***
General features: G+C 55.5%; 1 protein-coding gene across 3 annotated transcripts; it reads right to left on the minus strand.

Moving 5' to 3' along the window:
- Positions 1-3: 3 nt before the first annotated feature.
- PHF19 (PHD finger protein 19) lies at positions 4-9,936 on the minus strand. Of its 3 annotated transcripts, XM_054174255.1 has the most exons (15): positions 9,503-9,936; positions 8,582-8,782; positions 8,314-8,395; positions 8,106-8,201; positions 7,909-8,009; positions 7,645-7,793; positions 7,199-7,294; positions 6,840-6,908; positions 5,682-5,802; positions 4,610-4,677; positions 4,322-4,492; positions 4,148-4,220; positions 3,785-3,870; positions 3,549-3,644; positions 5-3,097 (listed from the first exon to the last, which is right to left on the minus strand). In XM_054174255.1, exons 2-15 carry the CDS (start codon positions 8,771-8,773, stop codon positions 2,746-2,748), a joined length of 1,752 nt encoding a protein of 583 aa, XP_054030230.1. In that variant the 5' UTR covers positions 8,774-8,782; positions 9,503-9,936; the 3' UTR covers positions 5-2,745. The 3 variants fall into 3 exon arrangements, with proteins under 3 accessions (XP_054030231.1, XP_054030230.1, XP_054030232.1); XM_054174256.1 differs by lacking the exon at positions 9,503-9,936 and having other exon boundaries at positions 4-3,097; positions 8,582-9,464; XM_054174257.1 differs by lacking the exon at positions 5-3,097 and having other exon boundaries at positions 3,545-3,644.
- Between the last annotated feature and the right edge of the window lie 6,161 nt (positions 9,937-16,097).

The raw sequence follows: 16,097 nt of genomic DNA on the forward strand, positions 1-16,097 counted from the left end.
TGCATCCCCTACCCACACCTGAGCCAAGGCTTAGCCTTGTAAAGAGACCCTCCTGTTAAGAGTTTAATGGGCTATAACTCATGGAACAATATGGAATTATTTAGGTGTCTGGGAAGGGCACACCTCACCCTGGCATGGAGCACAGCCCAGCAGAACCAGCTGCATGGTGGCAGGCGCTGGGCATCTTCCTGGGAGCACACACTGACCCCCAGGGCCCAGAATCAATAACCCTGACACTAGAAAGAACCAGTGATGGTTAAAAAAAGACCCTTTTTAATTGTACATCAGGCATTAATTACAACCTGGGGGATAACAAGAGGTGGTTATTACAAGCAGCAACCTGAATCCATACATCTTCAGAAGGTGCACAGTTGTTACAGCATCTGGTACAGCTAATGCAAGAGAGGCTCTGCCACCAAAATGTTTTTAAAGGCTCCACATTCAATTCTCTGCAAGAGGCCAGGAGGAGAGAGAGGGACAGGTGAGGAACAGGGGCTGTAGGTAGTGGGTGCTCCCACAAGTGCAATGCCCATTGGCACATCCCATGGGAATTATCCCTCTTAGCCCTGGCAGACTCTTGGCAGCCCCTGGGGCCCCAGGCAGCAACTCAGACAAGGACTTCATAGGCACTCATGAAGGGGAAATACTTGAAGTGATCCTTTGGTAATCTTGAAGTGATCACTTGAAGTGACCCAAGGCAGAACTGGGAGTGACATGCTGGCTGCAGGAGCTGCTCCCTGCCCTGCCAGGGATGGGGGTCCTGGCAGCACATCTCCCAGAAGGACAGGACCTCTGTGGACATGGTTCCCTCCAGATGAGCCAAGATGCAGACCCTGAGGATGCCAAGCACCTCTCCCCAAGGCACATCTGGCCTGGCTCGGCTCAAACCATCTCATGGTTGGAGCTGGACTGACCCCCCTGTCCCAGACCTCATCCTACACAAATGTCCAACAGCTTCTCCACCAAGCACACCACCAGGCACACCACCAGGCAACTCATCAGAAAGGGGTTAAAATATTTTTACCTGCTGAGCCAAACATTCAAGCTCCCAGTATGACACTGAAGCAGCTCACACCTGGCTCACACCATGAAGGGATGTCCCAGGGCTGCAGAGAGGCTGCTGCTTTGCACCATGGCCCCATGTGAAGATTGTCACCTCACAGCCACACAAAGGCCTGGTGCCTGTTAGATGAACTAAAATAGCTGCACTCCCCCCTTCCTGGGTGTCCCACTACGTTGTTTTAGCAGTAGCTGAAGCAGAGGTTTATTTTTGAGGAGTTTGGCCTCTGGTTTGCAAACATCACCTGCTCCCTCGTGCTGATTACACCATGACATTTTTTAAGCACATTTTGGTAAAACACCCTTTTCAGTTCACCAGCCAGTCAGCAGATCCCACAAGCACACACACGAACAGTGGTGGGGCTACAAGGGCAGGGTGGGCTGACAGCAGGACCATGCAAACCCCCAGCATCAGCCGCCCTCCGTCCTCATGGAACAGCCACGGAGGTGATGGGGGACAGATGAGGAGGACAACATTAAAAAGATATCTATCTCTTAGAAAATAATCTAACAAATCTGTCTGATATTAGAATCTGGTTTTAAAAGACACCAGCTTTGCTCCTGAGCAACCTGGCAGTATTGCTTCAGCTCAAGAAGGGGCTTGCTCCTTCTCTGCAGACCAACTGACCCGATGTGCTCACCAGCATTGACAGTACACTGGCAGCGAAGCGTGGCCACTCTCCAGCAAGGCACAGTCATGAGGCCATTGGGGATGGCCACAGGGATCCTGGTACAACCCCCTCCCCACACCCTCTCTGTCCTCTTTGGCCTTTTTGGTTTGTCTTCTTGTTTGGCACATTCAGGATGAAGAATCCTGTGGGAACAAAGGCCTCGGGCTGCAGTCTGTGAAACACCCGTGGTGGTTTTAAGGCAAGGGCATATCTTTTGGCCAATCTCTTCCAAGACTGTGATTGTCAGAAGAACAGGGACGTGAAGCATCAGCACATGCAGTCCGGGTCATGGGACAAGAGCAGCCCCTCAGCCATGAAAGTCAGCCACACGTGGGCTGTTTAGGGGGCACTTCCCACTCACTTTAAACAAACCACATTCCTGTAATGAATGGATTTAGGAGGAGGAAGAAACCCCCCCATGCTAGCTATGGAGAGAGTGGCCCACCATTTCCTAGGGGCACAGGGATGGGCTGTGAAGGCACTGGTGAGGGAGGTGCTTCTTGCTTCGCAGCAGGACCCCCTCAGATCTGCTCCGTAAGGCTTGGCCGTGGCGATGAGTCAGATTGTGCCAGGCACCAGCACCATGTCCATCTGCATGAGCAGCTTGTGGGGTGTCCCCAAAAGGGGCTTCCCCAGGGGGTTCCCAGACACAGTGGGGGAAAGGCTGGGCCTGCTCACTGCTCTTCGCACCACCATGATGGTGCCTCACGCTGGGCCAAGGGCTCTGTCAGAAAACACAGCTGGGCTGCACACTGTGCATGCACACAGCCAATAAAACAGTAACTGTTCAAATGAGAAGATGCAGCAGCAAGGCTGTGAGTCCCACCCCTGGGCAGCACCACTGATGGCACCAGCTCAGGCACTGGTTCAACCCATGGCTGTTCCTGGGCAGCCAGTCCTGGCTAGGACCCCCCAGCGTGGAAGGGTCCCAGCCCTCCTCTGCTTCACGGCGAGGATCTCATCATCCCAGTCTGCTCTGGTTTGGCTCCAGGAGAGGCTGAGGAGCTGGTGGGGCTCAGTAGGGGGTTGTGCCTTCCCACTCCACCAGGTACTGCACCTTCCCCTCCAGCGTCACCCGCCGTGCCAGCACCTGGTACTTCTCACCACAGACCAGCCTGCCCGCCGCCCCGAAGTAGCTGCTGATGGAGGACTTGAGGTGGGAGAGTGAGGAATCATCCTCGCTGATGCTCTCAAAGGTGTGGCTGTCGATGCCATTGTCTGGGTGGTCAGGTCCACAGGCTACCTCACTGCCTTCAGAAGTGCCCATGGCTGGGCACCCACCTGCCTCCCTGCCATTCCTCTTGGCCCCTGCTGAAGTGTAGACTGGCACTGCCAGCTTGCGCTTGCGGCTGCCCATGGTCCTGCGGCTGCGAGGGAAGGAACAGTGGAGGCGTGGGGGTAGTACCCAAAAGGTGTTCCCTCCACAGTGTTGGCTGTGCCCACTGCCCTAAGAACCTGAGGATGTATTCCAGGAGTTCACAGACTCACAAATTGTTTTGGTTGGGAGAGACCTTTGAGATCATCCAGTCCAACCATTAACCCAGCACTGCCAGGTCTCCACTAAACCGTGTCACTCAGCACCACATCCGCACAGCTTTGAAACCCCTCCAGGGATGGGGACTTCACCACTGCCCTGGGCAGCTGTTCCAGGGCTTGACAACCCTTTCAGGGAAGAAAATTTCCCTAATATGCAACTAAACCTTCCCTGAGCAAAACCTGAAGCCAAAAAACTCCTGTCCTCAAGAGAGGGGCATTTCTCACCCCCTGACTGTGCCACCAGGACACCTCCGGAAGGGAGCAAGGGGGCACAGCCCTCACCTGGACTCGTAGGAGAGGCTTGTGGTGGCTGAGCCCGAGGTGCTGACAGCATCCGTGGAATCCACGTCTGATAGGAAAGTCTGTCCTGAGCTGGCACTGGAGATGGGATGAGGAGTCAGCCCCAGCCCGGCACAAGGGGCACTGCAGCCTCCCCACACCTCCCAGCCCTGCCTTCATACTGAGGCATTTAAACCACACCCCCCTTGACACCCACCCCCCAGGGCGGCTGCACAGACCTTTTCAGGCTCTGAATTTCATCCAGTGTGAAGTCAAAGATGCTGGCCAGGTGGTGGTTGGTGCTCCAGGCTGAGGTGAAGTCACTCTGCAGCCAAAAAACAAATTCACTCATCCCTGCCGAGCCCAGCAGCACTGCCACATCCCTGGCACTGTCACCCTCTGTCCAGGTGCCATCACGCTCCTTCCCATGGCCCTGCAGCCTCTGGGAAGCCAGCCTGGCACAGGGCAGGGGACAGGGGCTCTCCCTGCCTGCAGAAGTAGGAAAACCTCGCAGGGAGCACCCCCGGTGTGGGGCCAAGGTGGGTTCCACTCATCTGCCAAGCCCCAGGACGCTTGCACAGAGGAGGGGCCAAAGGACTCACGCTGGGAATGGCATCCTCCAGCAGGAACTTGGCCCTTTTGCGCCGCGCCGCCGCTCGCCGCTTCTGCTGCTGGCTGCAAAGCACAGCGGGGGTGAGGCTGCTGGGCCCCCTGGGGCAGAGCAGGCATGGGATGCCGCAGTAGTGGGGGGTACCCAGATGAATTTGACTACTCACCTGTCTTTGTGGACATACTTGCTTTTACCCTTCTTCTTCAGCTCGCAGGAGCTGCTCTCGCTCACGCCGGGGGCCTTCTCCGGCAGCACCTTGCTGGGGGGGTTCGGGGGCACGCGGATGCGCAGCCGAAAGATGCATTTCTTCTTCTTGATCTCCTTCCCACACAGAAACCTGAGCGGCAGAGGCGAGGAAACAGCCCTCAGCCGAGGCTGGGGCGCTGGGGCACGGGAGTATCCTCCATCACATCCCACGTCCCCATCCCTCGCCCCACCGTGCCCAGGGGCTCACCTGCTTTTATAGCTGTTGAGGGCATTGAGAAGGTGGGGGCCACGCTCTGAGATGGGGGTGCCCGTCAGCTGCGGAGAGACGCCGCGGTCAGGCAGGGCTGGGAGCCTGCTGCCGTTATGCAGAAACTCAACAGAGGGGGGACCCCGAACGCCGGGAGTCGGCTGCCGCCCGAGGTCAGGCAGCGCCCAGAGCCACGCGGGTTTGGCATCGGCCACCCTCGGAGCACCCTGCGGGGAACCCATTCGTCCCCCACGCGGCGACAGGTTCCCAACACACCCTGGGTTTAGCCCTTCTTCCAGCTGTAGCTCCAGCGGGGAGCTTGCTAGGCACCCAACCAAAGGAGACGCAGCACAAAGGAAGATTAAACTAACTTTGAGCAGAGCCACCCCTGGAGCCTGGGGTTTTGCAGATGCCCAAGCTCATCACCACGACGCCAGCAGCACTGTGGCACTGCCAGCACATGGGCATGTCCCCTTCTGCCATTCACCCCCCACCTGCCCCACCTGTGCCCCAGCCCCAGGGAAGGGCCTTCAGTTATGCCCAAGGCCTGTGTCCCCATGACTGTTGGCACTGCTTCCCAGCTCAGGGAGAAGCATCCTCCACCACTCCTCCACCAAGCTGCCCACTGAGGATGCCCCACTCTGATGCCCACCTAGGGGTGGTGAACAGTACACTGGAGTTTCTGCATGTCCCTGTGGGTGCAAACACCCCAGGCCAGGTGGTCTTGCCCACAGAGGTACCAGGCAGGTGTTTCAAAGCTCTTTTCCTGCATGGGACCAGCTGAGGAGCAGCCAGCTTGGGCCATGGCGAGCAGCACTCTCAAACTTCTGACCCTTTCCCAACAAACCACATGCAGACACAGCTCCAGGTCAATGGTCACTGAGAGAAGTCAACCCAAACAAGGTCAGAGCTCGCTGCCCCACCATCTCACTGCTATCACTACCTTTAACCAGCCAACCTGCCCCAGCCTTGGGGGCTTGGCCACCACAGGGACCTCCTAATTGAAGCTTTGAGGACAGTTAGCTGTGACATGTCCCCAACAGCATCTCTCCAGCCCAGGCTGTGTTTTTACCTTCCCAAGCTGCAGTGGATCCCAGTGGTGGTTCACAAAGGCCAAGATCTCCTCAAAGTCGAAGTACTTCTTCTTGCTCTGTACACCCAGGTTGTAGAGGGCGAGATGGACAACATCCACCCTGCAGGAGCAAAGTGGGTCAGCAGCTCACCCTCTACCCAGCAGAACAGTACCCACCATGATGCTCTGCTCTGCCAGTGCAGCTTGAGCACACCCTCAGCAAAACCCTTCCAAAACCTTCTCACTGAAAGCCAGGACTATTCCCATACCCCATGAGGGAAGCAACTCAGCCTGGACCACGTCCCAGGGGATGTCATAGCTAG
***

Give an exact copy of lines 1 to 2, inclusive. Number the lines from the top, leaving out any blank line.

General features: G+C 55.5%; 1 protein-coding gene across 3 annotated transcripts; it reads right to left on the minus strand.

Moving 5' to 3' along the window: